News ID: 189816
Published: 0156 GMT March 25, 2017

Rohingya Muslims recount speak of sufferings in Myanmar

Rohingya Muslims recount speak of sufferings in Myanmar

The Rohingya Muslims, who fled persecution in Myanmar, recount their ordeals back at home, where they were subject to torture, rape and violence by the military.

Upon arrival in Bangladesh, Rohingya refugees are rushing to build more shelters at the unregistered Balukhali camp in Cox’s Bazar on the country’s south coast, Reuters reported on Friday.

The site is currently hosting around 1,100 families, but the number is growing day by day as more flee across the border.

Akhtara, a 16-year-old Rohingya Muslim, said she was raped and tortured by four military personnel inside her home in Myanmar.

Another refugee, Siddique Ahmed, said Myanmar’s military had killed his elder brother, nephew and grandson last November.

Since October 2016, Myanmarese forces have been carrying out a military crackdown in Rakhine State, where the Rohingya community is mainly based, following a raid on a police post that was blamed on Rohingya-linked militants.

In a report last month, Reuters cited two UN officials dealing with refugees fleeing violence as saying that some 1,000 Rohingya Muslims may have been killed in Myanmar’s army crackdown on the minority group.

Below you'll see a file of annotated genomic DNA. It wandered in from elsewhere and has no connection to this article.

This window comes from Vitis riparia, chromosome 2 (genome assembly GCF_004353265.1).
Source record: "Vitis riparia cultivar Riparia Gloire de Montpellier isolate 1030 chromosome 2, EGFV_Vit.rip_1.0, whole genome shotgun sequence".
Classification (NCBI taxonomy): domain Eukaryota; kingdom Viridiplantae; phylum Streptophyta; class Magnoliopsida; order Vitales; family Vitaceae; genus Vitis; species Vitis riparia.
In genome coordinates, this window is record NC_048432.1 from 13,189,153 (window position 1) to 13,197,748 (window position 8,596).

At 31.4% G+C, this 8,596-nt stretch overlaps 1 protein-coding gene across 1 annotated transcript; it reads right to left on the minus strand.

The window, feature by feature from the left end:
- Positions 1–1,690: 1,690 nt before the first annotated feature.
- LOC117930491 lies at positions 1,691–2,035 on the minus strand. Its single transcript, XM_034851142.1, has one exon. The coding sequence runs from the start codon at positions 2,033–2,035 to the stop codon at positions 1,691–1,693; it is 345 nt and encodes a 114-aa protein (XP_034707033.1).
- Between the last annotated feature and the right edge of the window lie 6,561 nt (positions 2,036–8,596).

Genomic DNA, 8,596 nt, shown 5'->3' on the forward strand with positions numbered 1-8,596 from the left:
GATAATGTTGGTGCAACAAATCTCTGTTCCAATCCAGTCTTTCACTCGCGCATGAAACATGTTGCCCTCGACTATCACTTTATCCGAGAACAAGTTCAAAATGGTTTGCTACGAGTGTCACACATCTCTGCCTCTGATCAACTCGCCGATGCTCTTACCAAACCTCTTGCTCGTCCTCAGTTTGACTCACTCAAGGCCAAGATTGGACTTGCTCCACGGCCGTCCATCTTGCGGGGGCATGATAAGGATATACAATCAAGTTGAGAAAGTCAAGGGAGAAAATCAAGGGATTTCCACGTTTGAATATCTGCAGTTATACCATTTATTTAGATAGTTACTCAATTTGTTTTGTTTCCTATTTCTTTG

More than 70,000 Rohingya have since fled from Myanmar to Bangladesh, according to UN.

In this December 2, 2016 photo, Rohingya from Myanmar make their way in an alley at an unregistered refugee camp in Teknaf, near Cox’s Bazar, a southern coastal district south of Dhaka, Bangladesh. (Photo by AP)

Meanwhile, a leader of the Rohingya refugees staying in the Bangladesh camp said they submitted their demands to the Myanmar Investigation Commission who visited them a few days ago.

He called on the Myanmarese government to accept them as citizens and for those behind the crimes against the Muslim minority group to stand trial at an international court.

Myanmar classifies Rohingya Muslims as stateless or non-citizens, a status which strips them of the right to education, work or social services.

Rights groups have cast doubts on the impartiality of several investigative commissions set up by Myanmar’s de facto leader Aung San Suu Kyi to look into the crimes against the Rohingya.

On Friday, the top United Nations human rights body agreed to send an international fact-finding mission to investigate widespread allegations of killings, rape and torture by security forces against Rohingya Muslims in Myanmar’s Rakhine state.

However, the council stopped short of calling for the establishment of a  Commission of Inquiry - the world body’s highest level investigation - into the situation of the Rohingya despite a call by Yanghee Lee, the UN’s special rapporteur on rights in Myanmar.

 

 

   
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